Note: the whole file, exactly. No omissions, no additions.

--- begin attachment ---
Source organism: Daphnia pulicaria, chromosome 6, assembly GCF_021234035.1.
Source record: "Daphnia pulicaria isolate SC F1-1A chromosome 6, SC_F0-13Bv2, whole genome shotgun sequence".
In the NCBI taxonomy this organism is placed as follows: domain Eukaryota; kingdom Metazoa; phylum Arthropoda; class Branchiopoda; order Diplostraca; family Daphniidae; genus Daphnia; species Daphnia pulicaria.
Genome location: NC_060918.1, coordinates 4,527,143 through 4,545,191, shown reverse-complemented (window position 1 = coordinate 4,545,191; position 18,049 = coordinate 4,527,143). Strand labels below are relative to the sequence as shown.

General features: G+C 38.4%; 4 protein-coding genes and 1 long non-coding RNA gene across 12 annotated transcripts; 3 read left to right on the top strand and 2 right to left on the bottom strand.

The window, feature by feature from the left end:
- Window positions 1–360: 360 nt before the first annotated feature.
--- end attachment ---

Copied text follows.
Source organism: Daphnia pulicaria, chromosome 6, assembly GCF_021234035.1.
Source record: "Daphnia pulicaria isolate SC F1-1A chromosome 6, SC_F0-13Bv2, whole genome shotgun sequence".
In the NCBI taxonomy this organism is placed as follows: domain Eukaryota; kingdom Metazoa; phylum Arthropoda; class Branchiopoda; order Diplostraca; family Daphniidae; genus Daphnia; species Daphnia pulicaria.
Genome location: NC_060918.1, coordinates 4,527,143 through 4,545,191, shown reverse-complemented (window position 1 = coordinate 4,545,191; position 18,049 = coordinate 4,527,143). Strand labels below are relative to the sequence as shown.

General features: G+C 38.4%; 4 protein-coding genes and 1 long non-coding RNA gene across 12 annotated transcripts; 3 read left to right on the top strand and 2 right to left on the bottom strand.

The window, feature by feature from the left end:
- Window positions 1–360: 360 nt before the first annotated feature.